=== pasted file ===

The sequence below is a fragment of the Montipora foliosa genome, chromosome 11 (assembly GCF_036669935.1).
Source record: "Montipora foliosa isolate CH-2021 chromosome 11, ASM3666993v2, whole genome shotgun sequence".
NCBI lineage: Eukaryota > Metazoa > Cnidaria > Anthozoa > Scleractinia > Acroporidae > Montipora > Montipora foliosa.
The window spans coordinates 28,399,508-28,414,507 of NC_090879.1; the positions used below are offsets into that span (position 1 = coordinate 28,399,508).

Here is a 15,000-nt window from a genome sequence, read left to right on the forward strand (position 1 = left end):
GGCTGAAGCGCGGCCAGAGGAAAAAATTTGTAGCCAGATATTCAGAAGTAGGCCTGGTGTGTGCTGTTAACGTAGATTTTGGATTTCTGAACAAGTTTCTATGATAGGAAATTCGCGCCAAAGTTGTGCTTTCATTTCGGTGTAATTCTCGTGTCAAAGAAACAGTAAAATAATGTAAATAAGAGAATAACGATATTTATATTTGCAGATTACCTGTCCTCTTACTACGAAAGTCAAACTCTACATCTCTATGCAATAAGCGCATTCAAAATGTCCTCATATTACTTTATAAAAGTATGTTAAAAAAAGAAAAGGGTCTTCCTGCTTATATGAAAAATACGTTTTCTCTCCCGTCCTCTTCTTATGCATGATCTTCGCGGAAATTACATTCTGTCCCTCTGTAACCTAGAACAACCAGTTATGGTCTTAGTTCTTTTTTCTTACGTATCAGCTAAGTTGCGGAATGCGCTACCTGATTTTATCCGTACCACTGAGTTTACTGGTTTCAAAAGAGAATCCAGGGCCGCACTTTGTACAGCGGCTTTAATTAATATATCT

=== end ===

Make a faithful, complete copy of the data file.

The sequence below is a fragment of the Montipora foliosa genome, chromosome 11 (assembly GCF_036669935.1).
Source record: "Montipora foliosa isolate CH-2021 chromosome 11, ASM3666993v2, whole genome shotgun sequence".
NCBI lineage: Eukaryota > Metazoa > Cnidaria > Anthozoa > Scleractinia > Acroporidae > Montipora > Montipora foliosa.
The window spans coordinates 28,399,508-28,414,507 of NC_090879.1; the positions used below are offsets into that span (position 1 = coordinate 28,399,508).

Here is a 15,000-nt window from a genome sequence, read left to right on the forward strand (position 1 = left end):
GGCTGAAGCGCGGCCAGAGGAAAAAATTTGTAGCCAGATATTCAGAAGTAGGCCTGGTGTGTGCTGTTAACGTAGATTTTGGATTTCTGAACAAGTTTCTATGATAGGAAATTCGCGCCAAAGTTGTGCTTTCATTTCGGTGTAATTCTCGTGTCAAAGAAACAGTAAAATAATGTAAATAAGAGAATAACGATATTTATATTTGCAGATTACCTGTCCTCTTACTACGAAAGTCAAACTCTACATCTCTATGCAATAAGCGCATTCAAAATGTCCTCATATTACTTTATAAAAGTATGTTAAAAAAAGAAAAGGGTCTTCCTGCTTATATGAAAAATACGTTTTCTCTCCCGTCCTCTTCTTATGCATGATCTTCGCGGAAATTACATTCTGTCCCTCTGTAACCTAGAACAACCAGTTATGGTCTTAGTTCTTTTTTCTTACGTATCAGCTAAGTTGCGGAATGCGCTACCTGATTTTATCCGTACCACTGAGTTTACTGGTTTCAAAAGAGAATCCAGGGCCGCACTTTGTACAGCGGCTTTAATTAATATATCT